When you’ve just started learning kanji, they pretty much all look complicated.
Then you’ll find that some kanji are simple and friendly enough, while others look like terrifying, vicious, thousand-toothed beasts.
How can you decipher those extra complex kanji, no less learn them and reproduce them from memory alone?
First, you can start by identifying what it is that makes the most difficult kanji so freaking difficult.
I remember when I had just moved from America and started middle school in Japan, when my level of Japanese was equivalent to that of the average second-grader. I was sitting with my group during science class, and had asked my group members how to write the kanji 班 (はん), meaning group. A boy sitting diagonal from me picked up his pencil and scribbled the character on his sheet of paper, turning it towards me. I copied it down and as my group mates watched, they all agreed that 班 was a difficult kanji to write.
I looked at them, perplexed. As far as I knew, all kanji was hard. But 班 did not look as complicated as other kanji I had to memorize, and I immediately wondered what it was about certain kanji that makes them particularly difficult.
After years of struggling through Japanese classes and kanji tests, I finally understood that there were kanji that were more difficult than others, and why that was so. (As for 班, my classmates probably thought it was difficult simply because they had just learned it a year before.) In a few, I’ll share a little bit of what I’ve learned through those years, divided into three different categories.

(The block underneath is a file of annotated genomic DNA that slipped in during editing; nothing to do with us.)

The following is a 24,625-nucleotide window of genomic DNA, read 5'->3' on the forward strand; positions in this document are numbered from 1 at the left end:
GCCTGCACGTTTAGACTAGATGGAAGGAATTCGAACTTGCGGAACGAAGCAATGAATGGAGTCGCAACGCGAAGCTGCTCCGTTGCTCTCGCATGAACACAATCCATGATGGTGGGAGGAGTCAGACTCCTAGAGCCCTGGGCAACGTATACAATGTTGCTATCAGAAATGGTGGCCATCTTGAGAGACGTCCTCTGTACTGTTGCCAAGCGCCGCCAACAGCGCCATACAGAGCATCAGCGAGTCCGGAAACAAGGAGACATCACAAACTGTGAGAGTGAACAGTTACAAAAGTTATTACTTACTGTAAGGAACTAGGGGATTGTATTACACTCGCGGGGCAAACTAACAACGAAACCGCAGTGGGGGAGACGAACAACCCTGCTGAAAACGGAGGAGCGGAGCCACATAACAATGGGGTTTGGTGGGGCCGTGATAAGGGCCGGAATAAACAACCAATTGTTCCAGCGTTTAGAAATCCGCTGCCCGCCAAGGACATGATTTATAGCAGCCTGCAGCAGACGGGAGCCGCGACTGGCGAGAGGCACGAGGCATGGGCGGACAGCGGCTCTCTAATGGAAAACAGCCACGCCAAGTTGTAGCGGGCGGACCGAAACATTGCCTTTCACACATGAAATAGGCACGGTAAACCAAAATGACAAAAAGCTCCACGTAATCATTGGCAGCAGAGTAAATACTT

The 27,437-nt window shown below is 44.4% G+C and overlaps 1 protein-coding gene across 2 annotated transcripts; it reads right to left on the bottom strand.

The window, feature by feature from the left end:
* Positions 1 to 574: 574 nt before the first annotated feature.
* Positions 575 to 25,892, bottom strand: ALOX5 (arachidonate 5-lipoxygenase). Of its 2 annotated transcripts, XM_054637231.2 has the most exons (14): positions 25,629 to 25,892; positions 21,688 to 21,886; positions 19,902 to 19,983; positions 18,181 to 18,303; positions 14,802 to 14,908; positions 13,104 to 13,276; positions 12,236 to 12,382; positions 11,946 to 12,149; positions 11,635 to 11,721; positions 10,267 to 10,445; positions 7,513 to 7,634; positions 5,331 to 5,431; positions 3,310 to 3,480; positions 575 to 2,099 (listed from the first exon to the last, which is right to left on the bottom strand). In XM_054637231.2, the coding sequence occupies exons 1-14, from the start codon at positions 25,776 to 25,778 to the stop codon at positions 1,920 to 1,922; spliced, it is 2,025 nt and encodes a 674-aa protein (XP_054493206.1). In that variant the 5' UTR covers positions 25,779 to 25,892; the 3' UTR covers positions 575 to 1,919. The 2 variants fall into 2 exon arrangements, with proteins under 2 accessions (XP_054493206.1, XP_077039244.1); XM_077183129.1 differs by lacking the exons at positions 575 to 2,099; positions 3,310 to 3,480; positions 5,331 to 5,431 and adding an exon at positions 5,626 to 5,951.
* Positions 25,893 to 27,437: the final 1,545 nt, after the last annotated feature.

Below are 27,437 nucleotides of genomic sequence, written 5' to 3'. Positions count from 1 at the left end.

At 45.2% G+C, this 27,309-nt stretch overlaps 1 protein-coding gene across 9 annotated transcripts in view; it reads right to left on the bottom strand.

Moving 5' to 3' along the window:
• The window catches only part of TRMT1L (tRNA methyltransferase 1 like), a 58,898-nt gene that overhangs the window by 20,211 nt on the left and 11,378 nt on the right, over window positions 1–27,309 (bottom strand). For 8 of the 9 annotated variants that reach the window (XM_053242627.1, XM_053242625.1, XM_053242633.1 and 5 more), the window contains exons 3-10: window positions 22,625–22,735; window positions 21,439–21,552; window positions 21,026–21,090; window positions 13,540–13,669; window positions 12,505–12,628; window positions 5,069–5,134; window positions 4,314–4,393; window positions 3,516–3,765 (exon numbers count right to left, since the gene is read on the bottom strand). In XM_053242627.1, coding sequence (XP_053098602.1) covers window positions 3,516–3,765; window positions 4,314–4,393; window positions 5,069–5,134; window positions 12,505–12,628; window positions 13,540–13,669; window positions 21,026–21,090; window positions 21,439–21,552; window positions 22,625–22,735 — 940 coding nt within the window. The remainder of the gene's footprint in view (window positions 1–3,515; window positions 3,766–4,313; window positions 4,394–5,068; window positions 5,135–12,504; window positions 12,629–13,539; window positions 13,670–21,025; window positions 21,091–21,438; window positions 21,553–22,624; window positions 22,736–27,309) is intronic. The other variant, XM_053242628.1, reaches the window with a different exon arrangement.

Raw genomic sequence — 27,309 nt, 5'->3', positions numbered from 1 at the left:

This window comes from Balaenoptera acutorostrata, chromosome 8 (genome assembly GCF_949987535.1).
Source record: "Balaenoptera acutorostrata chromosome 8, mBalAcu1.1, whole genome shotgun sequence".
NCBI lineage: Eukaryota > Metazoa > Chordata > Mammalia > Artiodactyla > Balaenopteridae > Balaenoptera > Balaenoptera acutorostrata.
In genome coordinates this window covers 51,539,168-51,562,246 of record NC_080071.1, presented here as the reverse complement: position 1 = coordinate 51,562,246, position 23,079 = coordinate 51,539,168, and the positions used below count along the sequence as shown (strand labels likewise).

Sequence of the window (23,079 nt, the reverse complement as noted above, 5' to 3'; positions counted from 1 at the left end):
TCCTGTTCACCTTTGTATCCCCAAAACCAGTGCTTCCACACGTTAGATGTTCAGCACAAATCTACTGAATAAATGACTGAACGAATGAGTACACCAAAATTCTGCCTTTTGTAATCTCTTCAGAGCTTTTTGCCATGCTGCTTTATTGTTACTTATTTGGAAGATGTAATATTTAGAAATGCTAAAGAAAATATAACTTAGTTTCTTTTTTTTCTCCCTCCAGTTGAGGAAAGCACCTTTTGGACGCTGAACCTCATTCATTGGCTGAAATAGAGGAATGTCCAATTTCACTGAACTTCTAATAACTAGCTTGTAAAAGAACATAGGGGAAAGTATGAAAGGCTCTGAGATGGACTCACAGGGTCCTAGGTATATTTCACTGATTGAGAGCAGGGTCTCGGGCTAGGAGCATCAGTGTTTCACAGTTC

But first, here are a few links to help you on your continuing journey to becoming the next kanji master!
Online Tools for Learning How to Read and Write Kanji
- KanjiDic2 — This dictionary site has a Japanese and English version. In the Japanese version, you’ll just type in or copy and paste the character you’d like to look at more closely in the white box at the upper left hand corner of the top page. Keep in mind that they only allow you to look up one character at a time. On the English version, look up words by meaning and pronunciation to find their kanji equivalent. You can also closely examine hiragana and katakana.
- Elementary school kanji — A simpler tool for those looking to build a solid kanji foundation first. This is a list of all the kanji Japanese kids have to learn in elementary school, color-coded by grades one through six. Don’t underestimate their difficulty—there are many that even adults tend to forget.